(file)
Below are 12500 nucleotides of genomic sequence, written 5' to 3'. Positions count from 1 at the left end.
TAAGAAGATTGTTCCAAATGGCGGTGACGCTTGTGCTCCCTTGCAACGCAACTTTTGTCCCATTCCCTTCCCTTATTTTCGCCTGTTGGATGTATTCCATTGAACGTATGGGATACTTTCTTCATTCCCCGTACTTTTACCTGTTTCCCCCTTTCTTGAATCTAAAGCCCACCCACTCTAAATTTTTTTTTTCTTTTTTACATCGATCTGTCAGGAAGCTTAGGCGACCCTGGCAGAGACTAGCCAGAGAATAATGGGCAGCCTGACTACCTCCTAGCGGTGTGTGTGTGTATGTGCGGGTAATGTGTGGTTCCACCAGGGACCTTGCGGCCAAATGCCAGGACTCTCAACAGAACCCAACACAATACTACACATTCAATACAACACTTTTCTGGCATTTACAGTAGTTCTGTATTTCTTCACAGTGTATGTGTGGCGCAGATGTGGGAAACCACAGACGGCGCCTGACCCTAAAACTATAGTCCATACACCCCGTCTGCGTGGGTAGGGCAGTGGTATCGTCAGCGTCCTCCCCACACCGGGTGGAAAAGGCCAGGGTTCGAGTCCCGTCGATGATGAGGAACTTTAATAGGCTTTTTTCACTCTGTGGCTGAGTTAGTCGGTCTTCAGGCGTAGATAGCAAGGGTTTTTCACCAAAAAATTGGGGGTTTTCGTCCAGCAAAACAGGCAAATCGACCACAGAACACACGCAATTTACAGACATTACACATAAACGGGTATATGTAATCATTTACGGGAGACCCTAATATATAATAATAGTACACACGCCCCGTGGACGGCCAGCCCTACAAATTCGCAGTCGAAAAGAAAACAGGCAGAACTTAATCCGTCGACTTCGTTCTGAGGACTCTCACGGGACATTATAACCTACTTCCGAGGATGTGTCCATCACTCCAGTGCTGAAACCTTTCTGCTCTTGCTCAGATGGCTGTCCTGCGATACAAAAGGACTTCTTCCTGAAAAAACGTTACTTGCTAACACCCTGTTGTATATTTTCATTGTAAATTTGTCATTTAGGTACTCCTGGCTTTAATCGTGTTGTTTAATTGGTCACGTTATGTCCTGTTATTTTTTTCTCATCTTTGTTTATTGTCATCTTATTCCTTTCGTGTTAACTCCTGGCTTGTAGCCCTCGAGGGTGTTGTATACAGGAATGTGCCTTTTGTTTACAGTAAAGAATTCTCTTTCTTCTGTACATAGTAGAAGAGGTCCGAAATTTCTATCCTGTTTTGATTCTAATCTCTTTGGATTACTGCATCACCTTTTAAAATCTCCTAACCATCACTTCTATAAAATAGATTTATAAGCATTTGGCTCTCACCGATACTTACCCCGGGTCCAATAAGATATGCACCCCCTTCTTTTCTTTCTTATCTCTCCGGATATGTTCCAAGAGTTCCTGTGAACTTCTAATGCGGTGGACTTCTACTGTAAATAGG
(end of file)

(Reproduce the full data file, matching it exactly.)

Below are 12500 nucleotides of genomic sequence, written 5' to 3'. Positions count from 1 at the left end.
TAAGAAGATTGTTCCAAATGGCGGTGACGCTTGTGCTCCCTTGCAACGCAACTTTTGTCCCATTCCCTTCCCTTATTTTCGCCTGTTGGATGTATTCCATTGAACGTATGGGATACTTTCTTCATTCCCCGTACTTTTACCTGTTTCCCCCTTTCTTGAATCTAAAGCCCACCCACTCTAAATTTTTTTTTTCTTTTTTACATCGATCTGTCAGGAAGCTTAGGCGACCCTGGCAGAGACTAGCCAGAGAATAATGGGCAGCCTGACTACCTCCTAGCGGTGTGTGTGTGTATGTGCGGGTAATGTGTGGTTCCACCAGGGACCTTGCGGCCAAATGCCAGGACTCTCAACAGAACCCAACACAATACTACACATTCAATACAACACTTTTCTGGCATTTACAGTAGTTCTGTATTTCTTCACAGTGTATGTGTGGCGCAGATGTGGGAAACCACAGACGGCGCCTGACCCTAAAACTATAGTCCATACACCCCGTCTGCGTGGGTAGGGCAGTGGTATCGTCAGCGTCCTCCCCACACCGGGTGGAAAAGGCCAGGGTTCGAGTCCCGTCGATGATGAGGAACTTTAATAGGCTTTTTTCACTCTGTGGCTGAGTTAGTCGGTCTTCAGGCGTAGATAGCAAGGGTTTTTCACCAAAAAATTGGGGGTTTTCGTCCAGCAAAACAGGCAAATCGACCACAGAACACACGCAATTTACAGACATTACACATAAACGGGTATATGTAATCATTTACGGGAGACCCTAATATATAATAATAGTACACACGCCCCGTGGACGGCCAGCCCTACAAATTCGCAGTCGAAAAGAAAACAGGCAGAACTTAATCCGTCGACTTCGTTCTGAGGACTCTCACGGGACATTATAACCTACTTCCGAGGATGTGTCCATCACTCCAGTGCTGAAACCTTTCTGCTCTTGCTCAGATGGCTGTCCTGCGATACAAAAGGACTTCTTCCTGAAAAAACGTTACTTGCTAACACCCTGTTGTATATTTTCATTGTAAATTTGTCATTTAGGTACTCCTGGCTTTAATCGTGTTGTTTAATTGGTCACGTTATGTCCTGTTATTTTTTTCTCATCTTTGTTTATTGTCATCTTATTCCTTTCGTGTTAACTCCTGGCTTGTAGCCCTCGAGGGTGTTGTATACAGGAATGTGCCTTTTGTTTACAGTAAAGAATTCTCTTTCTTCTGTACATAGTAGAAGAGGTCCGAAATTTCTATCCTGTTTTGATTCTAATCTCTTTGGATTACTGCATCACCTTTTAAAATCTCCTAACCATCACTTCTATAAAATAGATTTATAAGCATTTGGCTCTCACCGATACTTACCCCGGGTCCAATAAGATATGCACCCCCTTCTTTTCTTTCTTATCTCTCCGGATATGTTCCAAGAGTTCCTGTGAACTTCTAATGCGGTGGACTTCTACTGTAAATAGG